Closer to a DARPA Nightmare

I have long been concerned that there is so much research and development going on under the radar. Most people dont know and wouldnt care about such research. Some might even welcome it as a way to improve themselves. While I consider myself a man of science and an enlightened person, I am suspicious of what is going on in the range of topics related to AI, cloning, robotics etc. To wit, the article below. DARPA is a government R&D agency that will likely lead to the destruction of mankind, one way or another, intentionally or not.

I wrote the following many years ago and still believe it to be a potential scenario. While the immediate political environment might be of concern to some, the long-term danger of unchecked science has more potential danger. DARPA long ago put out bids for “autonomous fighting machines.” Guess what those are? My take on it (feel free to share): “I have seen the coming days of doom. On the eighth day, man created monsters. On the ninth day, the monsters devoured man. And on the tenth day there was silence and the silence was forever.”

Have a nice day.

http://www.cnn.com/2016/03/07/politics/pentagon-developing-brain-implants-cyborgs/index.html

 

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Every Day is a Monkey Trial in America’s ‘New Age of Disbelief’

On March 13, 1925, the Tennessee Senate passed the Butler Bill which banned the teaching of evolution in public schools. The law had already passed the state House of Representatives in January. It was signed into law by Gov. Austin Peay on March 21, 1925. It was the cause of the famous Scopes Monkey Trial in Dayton, Tennessee later that year.dayton

            Although the law was repealed 42 years, the debate over evolution continues, to varying degrees, in school jurisdictions and academic circles across the country. Actually, every day in America seems like there is a monkey trial of one sort or another taking place whether it be about evolution, global warming, vaccinations or any number of other issues being scrutinized.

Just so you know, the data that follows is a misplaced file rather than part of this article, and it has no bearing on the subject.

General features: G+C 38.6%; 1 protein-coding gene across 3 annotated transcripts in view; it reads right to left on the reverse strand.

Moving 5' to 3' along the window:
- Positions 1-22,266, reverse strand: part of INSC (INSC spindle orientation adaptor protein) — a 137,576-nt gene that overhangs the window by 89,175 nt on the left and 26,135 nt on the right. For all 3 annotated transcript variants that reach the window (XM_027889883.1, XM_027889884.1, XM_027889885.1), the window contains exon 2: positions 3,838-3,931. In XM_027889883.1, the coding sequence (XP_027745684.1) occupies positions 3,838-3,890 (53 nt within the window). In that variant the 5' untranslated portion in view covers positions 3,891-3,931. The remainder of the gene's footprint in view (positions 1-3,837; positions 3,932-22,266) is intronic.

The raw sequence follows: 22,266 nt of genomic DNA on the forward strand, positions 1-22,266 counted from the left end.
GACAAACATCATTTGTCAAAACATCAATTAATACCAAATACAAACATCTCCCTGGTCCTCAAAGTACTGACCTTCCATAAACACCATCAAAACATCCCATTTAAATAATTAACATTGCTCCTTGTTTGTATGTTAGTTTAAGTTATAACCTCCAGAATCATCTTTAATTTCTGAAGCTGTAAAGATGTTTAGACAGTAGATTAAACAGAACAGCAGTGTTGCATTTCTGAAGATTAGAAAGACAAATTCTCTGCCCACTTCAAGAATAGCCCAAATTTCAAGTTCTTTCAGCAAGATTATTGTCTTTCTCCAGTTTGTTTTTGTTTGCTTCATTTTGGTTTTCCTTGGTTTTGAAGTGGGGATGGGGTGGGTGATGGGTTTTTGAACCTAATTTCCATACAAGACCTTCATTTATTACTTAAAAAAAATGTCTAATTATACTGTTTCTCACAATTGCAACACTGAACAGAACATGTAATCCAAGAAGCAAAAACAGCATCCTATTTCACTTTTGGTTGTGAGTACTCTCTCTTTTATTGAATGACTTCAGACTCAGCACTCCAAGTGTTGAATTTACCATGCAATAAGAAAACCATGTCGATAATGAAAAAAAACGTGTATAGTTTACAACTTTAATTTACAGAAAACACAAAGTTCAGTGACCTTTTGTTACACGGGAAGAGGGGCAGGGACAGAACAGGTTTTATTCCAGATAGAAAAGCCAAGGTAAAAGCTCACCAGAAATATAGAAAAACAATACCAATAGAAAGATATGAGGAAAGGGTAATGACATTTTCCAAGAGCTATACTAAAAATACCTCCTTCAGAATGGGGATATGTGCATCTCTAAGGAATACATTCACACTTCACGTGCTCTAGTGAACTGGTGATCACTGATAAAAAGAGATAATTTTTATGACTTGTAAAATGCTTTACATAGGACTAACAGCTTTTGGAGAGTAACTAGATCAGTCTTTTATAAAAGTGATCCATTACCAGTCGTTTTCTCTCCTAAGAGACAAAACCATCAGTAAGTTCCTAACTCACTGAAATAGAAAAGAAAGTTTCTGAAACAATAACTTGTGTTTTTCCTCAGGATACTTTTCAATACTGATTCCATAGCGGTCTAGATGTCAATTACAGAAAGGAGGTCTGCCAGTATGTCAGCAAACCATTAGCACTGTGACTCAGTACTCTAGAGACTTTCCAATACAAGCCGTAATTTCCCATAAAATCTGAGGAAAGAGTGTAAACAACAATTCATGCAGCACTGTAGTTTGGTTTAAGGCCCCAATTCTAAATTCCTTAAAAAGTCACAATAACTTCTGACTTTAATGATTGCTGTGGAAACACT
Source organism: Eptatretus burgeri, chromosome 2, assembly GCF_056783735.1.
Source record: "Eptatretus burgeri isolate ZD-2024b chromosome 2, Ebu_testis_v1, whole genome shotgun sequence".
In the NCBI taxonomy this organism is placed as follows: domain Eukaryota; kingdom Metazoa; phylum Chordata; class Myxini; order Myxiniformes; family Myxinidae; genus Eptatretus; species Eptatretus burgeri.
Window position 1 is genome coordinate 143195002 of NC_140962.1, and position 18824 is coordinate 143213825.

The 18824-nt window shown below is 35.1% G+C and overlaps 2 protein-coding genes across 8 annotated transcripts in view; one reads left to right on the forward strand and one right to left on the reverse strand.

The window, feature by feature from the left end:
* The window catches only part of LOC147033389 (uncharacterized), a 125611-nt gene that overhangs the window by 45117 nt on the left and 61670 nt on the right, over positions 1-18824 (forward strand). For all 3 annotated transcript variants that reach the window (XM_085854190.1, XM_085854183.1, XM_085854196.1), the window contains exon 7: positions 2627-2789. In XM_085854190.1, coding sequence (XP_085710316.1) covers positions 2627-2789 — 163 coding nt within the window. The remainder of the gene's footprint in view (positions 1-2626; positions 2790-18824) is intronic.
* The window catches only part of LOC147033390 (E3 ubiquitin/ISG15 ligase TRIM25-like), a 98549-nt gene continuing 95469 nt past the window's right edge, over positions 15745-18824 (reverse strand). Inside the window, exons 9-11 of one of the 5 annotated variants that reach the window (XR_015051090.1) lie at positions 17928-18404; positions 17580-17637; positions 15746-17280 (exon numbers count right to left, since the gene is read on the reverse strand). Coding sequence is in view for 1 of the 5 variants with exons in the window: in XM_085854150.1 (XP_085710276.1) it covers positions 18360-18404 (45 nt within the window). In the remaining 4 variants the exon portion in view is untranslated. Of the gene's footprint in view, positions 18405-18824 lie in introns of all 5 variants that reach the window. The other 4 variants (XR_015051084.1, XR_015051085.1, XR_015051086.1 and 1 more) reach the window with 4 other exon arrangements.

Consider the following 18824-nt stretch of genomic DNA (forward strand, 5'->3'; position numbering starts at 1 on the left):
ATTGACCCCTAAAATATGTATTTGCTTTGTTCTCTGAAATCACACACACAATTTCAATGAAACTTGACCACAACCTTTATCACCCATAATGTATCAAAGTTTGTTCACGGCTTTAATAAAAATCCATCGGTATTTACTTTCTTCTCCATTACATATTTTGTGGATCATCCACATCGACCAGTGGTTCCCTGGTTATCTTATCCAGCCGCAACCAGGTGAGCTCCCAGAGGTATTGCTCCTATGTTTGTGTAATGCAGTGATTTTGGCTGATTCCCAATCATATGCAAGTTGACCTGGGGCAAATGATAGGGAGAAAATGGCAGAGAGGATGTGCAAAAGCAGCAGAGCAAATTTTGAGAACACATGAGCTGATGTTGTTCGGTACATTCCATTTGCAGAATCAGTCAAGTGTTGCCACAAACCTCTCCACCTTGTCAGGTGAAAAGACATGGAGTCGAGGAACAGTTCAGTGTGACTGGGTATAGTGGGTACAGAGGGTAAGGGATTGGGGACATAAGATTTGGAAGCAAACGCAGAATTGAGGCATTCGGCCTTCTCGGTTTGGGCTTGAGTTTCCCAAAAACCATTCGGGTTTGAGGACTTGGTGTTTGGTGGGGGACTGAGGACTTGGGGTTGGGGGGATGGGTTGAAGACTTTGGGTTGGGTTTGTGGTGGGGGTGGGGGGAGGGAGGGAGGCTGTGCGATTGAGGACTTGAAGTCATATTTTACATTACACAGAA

The March issue of the highly respected National Geographic has a cover proclaiming “The War on Science” and explores the current “Age of Disbelief” in which scientific evidence about many issues is discounted and dismissed by mostly politically and religious conservatives but, also, on some issues, by some liberals, too.NGM2015_MAR_CV2-275x400 (1)

            One of the first things I tried to teach my children was the difference between these two statements: 1.) This is chocolate ice cream and 2.) Chocolate ice cream is the best ice cream. The first statement is a fact, the second is an opinion.

            Unfortunately, segments of our society now contend that just because they believe something, it is therefore true. That is not what made America great. America, for better and sometimes worse, has always challenged the status quo. Progress does not come from entrenched beliefs based on want or need. Progress comes from exploring and problem-solving based on curiosity and acquired knowledge.